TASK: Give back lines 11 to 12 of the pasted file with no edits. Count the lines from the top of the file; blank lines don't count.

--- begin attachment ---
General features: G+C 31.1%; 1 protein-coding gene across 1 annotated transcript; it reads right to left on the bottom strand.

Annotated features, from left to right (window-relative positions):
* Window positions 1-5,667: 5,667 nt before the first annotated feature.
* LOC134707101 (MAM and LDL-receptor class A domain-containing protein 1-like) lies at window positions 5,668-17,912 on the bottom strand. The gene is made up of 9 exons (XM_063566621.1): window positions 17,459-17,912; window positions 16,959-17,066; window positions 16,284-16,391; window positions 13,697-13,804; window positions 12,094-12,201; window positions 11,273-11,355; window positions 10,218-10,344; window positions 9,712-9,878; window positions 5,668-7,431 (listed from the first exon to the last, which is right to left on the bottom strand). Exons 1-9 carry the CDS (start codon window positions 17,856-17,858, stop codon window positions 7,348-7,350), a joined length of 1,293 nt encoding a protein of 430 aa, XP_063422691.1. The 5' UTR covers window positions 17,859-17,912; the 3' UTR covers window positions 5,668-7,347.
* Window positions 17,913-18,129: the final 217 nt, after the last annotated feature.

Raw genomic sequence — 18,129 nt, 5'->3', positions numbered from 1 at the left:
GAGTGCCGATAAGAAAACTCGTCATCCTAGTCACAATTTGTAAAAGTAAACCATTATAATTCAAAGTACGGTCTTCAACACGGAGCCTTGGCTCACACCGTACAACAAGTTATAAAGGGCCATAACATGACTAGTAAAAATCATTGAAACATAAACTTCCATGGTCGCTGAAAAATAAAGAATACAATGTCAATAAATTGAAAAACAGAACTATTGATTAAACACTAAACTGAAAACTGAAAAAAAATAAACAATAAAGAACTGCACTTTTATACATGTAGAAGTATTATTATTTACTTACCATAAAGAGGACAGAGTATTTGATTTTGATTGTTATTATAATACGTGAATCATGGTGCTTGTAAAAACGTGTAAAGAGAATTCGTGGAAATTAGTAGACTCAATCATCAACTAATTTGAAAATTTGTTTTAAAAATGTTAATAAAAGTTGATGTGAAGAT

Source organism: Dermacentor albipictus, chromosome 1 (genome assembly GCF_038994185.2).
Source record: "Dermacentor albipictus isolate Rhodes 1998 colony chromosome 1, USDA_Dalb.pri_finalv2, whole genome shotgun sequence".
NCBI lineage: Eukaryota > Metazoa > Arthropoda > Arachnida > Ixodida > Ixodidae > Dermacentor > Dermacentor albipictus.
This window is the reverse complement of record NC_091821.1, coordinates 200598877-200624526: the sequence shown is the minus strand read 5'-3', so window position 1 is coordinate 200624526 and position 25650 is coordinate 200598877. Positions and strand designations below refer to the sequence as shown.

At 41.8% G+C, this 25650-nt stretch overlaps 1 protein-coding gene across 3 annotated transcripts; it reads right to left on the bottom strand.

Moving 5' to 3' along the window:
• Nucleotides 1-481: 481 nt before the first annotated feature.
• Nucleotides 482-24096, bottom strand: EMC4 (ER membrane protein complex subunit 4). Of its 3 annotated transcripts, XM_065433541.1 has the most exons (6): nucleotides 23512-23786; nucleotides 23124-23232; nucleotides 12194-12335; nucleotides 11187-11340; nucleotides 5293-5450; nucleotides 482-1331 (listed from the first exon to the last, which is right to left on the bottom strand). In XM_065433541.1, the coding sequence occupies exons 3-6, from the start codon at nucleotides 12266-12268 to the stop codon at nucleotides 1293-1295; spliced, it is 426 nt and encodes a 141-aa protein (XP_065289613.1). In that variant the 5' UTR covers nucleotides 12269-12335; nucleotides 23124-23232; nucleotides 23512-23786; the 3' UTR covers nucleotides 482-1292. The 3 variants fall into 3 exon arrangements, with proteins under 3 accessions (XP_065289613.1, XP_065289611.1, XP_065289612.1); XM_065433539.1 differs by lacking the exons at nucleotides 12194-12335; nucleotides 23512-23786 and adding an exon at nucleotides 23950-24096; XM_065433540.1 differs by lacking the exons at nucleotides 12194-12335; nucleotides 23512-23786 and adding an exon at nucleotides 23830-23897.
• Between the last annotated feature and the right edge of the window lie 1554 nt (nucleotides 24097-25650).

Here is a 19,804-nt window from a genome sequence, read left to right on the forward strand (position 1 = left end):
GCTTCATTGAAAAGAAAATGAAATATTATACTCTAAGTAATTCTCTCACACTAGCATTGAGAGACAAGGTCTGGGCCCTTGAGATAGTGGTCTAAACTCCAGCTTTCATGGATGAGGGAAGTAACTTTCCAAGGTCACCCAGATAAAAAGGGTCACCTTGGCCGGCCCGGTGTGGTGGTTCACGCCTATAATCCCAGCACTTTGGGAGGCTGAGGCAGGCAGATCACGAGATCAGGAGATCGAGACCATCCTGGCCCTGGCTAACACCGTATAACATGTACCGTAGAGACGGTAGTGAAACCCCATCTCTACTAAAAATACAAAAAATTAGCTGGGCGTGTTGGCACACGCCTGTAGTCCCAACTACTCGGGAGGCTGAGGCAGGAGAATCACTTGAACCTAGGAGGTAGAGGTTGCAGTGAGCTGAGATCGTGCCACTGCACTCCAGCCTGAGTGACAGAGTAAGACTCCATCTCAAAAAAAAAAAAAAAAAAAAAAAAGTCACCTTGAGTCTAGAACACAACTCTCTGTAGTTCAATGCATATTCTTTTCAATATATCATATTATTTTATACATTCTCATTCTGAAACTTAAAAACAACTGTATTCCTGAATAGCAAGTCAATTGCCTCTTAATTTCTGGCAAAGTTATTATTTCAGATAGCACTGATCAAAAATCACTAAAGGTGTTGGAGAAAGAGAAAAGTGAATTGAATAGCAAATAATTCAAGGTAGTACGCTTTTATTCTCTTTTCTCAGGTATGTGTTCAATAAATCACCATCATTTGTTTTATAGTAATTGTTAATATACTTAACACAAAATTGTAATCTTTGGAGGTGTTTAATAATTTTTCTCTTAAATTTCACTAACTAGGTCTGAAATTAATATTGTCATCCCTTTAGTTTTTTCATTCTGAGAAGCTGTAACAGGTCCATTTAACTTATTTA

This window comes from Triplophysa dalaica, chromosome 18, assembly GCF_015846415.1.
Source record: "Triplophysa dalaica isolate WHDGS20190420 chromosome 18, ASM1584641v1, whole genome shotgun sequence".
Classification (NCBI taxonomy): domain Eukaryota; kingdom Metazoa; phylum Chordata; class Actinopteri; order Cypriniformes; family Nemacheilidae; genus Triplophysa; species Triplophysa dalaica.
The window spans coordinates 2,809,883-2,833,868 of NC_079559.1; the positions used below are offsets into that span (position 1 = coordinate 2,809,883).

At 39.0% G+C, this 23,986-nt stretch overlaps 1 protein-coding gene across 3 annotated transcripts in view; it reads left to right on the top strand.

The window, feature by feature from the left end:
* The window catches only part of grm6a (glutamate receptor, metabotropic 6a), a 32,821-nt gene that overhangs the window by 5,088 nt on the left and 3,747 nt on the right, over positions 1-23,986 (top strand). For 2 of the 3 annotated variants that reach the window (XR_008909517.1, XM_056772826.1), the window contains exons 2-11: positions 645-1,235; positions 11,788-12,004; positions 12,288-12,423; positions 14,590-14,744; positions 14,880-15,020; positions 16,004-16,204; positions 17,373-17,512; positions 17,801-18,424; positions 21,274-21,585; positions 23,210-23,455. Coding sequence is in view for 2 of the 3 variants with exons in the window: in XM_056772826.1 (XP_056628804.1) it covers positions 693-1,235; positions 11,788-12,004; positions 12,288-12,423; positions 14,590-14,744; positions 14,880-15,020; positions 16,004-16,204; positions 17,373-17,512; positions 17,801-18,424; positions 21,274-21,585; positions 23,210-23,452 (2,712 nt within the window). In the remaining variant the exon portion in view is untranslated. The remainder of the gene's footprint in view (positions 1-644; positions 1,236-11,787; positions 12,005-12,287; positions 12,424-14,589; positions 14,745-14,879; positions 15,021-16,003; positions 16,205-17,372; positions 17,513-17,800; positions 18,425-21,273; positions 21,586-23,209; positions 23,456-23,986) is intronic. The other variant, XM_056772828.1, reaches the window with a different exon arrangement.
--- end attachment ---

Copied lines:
This window is the reverse complement of record NC_091821.1, coordinates 200598877-200624526: the sequence shown is the minus strand read 5'-3', so window position 1 is coordinate 200624526 and position 25650 is coordinate 200598877. Positions and strand designations below refer to the sequence as shown.

At 41.8% G+C, this 25650-nt stretch overlaps 1 protein-coding gene across 3 annotated transcripts; it reads right to left on the bottom strand.